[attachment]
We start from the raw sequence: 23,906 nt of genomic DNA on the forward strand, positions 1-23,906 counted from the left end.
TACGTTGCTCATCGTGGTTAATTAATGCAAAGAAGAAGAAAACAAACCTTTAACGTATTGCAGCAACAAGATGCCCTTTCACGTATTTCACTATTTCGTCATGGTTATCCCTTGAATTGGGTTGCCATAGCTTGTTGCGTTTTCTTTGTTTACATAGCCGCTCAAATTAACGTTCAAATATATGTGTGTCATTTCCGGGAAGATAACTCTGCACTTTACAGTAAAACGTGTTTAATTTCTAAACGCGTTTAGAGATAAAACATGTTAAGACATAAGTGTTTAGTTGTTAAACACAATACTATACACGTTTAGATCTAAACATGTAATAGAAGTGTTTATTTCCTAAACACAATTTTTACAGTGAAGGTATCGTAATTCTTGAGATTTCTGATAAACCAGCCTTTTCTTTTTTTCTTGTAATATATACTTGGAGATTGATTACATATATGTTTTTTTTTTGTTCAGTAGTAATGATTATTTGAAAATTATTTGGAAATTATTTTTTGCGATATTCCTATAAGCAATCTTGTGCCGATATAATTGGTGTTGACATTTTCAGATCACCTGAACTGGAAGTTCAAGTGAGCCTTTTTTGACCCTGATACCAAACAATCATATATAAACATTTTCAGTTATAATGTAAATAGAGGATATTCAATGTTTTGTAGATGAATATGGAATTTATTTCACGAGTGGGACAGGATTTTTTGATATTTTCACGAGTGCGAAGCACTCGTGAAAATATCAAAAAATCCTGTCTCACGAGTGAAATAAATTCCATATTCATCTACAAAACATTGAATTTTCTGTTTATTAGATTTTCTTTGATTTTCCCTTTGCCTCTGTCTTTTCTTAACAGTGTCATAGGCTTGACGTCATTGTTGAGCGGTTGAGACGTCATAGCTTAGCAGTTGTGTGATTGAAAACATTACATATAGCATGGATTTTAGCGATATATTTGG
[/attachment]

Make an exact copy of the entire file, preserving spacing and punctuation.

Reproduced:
We start from the raw sequence: 23,906 nt of genomic DNA on the forward strand, positions 1-23,906 counted from the left end.
TACGTTGCTCATCGTGGTTAATTAATGCAAAGAAGAAGAAAACAAACCTTTAACGTATTGCAGCAACAAGATGCCCTTTCACGTATTTCACTATTTCGTCATGGTTATCCCTTGAATTGGGTTGCCATAGCTTGTTGCGTTTTCTTTGTTTACATAGCCGCTCAAATTAACGTTCAAATATATGTGTGTCATTTCCGGGAAGATAACTCTGCACTTTACAGTAAAACGTGTTTAATTTCTAAACGCGTTTAGAGATAAAACATGTTAAGACATAAGTGTTTAGTTGTTAAACACAATACTATACACGTTTAGATCTAAACATGTAATAGAAGTGTTTATTTCCTAAACACAATTTTTACAGTGAAGGTATCGTAATTCTTGAGATTTCTGATAAACCAGCCTTTTCTTTTTTTCTTGTAATATATACTTGGAGATTGATTACATATATGTTTTTTTTTTGTTCAGTAGTAATGATTATTTGAAAATTATTTGGAAATTATTTTTTGCGATATTCCTATAAGCAATCTTGTGCCGATATAATTGGTGTTGACATTTTCAGATCACCTGAACTGGAAGTTCAAGTGAGCCTTTTTTGACCCTGATACCAAACAATCATATATAAACATTTTCAGTTATAATGTAAATAGAGGATATTCAATGTTTTGTAGATGAATATGGAATTTATTTCACGAGTGGGACAGGATTTTTTGATATTTTCACGAGTGCGAAGCACTCGTGAAAATATCAAAAAATCCTGTCTCACGAGTGAAATAAATTCCATATTCATCTACAAAACATTGAATTTTCTGTTTATTAGATTTTCTTTGATTTTCCCTTTGCCTCTGTCTTTTCTTAACAGTGTCATAGGCTTGACGTCATTGTTGAGCGGTTGAGACGTCATAGCTTAGCAGTTGTGTGATTGAAAACATTACATATAGCATGGATTTTAGCGATATATTTGG